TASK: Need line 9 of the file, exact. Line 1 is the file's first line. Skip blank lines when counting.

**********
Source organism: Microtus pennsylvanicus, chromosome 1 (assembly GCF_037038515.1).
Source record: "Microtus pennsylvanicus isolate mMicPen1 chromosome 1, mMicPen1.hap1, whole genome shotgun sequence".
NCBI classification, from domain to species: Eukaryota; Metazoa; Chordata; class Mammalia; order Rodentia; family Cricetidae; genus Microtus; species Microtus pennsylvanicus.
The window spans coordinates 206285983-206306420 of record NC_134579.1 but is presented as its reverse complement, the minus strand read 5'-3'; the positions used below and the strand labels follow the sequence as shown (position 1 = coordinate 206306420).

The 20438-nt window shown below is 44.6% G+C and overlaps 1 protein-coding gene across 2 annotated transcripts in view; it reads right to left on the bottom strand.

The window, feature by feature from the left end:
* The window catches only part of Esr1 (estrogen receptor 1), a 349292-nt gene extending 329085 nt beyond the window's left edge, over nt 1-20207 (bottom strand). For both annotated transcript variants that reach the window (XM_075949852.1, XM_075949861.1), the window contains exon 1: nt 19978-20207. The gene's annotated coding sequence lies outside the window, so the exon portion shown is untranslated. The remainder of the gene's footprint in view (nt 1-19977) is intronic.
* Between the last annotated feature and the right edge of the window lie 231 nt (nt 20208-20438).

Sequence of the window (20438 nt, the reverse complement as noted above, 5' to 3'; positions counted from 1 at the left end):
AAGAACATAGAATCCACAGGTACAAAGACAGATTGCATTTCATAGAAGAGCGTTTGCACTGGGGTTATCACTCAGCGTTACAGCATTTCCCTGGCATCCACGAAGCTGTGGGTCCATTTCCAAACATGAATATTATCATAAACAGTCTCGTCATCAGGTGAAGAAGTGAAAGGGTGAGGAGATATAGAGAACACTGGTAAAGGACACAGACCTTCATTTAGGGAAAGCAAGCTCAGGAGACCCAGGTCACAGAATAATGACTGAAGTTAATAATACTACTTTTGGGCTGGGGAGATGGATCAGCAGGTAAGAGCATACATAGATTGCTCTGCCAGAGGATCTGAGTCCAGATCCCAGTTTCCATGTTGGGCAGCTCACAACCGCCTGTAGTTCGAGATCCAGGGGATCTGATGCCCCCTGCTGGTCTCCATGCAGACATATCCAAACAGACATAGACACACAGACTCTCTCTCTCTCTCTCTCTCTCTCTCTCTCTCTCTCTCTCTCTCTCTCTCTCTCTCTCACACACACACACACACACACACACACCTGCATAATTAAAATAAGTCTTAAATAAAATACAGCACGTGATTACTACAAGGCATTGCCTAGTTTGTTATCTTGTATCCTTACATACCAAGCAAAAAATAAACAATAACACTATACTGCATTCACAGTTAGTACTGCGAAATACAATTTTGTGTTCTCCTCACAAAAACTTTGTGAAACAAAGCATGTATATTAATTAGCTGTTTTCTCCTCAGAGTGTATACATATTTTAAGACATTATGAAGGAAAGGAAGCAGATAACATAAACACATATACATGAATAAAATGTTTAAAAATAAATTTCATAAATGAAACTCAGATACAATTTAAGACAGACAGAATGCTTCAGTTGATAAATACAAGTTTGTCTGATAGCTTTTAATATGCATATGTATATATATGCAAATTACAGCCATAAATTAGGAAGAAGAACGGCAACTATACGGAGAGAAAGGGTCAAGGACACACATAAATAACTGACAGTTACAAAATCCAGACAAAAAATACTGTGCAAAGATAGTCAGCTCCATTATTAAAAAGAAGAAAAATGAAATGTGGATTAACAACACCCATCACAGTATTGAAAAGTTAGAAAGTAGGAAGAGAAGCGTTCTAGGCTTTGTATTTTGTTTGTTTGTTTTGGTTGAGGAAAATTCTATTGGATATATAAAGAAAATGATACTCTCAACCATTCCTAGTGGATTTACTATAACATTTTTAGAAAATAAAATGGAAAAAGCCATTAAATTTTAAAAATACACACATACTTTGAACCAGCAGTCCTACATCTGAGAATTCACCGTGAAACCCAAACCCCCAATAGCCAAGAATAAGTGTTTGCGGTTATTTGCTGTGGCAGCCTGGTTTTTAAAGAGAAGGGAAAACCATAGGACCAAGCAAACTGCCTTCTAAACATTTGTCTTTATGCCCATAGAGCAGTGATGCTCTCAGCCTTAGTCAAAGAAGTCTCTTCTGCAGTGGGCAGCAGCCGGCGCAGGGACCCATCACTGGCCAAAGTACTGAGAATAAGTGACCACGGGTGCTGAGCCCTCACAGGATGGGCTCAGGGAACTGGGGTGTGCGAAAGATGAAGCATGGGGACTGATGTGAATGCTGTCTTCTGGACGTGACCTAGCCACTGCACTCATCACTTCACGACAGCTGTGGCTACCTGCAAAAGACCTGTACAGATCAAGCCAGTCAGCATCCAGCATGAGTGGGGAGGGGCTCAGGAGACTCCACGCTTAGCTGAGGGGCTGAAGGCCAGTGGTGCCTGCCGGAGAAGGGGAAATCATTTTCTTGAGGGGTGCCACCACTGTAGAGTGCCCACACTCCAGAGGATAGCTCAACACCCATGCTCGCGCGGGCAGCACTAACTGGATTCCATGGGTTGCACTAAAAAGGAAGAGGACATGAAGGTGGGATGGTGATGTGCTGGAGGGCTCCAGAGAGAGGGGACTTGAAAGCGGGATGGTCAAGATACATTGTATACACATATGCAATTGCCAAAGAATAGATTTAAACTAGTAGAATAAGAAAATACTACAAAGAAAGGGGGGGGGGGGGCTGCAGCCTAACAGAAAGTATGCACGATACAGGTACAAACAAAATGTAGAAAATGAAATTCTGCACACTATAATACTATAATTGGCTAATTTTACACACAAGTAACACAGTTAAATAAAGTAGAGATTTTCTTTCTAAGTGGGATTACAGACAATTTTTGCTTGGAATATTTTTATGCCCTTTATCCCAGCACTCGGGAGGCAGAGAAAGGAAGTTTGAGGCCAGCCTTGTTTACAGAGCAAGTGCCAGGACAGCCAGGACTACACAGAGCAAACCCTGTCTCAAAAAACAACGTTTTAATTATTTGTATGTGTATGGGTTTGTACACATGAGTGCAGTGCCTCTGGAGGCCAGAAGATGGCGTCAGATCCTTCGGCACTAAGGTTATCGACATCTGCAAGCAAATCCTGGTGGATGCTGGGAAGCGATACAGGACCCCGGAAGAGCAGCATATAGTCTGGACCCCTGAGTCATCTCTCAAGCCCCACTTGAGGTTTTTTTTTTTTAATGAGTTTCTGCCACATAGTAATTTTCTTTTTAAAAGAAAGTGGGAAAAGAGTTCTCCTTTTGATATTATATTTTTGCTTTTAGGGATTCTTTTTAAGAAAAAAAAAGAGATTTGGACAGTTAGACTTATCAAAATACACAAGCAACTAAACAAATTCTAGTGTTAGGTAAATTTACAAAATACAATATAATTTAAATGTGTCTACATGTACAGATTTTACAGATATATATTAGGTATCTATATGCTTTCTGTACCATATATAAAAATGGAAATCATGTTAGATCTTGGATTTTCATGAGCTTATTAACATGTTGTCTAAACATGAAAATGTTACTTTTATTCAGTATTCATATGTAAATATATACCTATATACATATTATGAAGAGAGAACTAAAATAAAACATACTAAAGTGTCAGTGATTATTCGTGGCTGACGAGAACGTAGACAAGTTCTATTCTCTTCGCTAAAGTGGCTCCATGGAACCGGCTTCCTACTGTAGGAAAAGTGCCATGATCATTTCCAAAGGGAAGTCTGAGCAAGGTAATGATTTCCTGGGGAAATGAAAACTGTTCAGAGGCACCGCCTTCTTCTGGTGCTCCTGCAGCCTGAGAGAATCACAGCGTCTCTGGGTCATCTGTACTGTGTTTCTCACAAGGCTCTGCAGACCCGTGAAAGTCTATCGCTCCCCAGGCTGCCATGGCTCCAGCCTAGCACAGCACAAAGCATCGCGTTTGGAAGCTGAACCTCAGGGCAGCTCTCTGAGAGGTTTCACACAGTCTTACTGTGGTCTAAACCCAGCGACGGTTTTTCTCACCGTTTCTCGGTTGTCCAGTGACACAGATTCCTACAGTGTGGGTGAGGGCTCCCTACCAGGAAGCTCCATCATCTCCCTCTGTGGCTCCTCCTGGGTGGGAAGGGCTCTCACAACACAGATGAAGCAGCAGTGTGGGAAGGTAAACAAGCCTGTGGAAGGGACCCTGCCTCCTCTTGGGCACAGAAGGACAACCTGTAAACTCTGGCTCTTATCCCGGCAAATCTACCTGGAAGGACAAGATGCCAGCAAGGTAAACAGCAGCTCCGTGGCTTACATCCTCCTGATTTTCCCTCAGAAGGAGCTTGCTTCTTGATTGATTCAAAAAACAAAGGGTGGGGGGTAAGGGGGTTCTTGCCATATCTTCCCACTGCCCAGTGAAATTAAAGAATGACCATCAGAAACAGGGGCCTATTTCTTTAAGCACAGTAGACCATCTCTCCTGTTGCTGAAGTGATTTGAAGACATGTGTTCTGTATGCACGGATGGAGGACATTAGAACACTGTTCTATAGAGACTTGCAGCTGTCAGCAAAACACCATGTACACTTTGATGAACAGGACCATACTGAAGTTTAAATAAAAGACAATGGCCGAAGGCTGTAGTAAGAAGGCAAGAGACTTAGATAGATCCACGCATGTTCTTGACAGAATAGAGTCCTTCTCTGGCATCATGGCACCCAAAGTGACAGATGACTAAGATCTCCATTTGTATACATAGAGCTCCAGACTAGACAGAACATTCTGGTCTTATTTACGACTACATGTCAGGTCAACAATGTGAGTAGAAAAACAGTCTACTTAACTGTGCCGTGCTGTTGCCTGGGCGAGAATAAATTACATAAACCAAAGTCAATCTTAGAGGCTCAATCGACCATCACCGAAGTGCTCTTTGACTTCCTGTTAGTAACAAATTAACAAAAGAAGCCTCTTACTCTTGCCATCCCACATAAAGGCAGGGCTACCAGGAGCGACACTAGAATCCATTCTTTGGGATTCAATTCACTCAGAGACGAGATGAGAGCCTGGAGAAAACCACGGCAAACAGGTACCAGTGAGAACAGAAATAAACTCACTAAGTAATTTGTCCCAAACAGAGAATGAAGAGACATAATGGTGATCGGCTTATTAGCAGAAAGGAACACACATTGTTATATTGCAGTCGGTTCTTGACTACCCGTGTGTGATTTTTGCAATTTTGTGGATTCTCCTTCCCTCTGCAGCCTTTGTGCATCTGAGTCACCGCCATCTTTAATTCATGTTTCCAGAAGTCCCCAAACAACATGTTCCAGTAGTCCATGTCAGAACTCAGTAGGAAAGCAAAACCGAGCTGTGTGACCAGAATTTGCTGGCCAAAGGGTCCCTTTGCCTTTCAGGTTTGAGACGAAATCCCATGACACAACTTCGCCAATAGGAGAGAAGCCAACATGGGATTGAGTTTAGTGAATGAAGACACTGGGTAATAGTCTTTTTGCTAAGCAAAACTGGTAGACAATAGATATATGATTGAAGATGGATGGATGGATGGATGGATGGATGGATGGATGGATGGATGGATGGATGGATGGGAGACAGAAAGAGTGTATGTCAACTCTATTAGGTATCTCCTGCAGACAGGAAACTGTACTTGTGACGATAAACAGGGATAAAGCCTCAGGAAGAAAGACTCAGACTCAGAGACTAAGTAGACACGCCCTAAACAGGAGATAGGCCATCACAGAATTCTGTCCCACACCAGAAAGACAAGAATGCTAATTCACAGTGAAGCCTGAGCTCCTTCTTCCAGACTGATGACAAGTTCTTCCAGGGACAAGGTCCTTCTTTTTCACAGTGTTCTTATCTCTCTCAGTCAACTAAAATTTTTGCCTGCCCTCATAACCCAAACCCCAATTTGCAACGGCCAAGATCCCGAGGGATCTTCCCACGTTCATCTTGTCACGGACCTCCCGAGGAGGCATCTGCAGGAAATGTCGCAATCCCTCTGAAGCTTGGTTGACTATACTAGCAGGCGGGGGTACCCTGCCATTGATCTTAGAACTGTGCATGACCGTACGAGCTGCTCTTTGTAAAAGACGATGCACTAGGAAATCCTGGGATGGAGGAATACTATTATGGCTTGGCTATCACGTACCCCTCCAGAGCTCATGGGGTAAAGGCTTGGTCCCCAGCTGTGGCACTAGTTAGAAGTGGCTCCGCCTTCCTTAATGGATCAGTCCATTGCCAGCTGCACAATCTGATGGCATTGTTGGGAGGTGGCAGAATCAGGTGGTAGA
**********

Sequence of the window (20438 nt, the reverse complement as noted above, 5' to 3'; positions counted from 1 at the left end):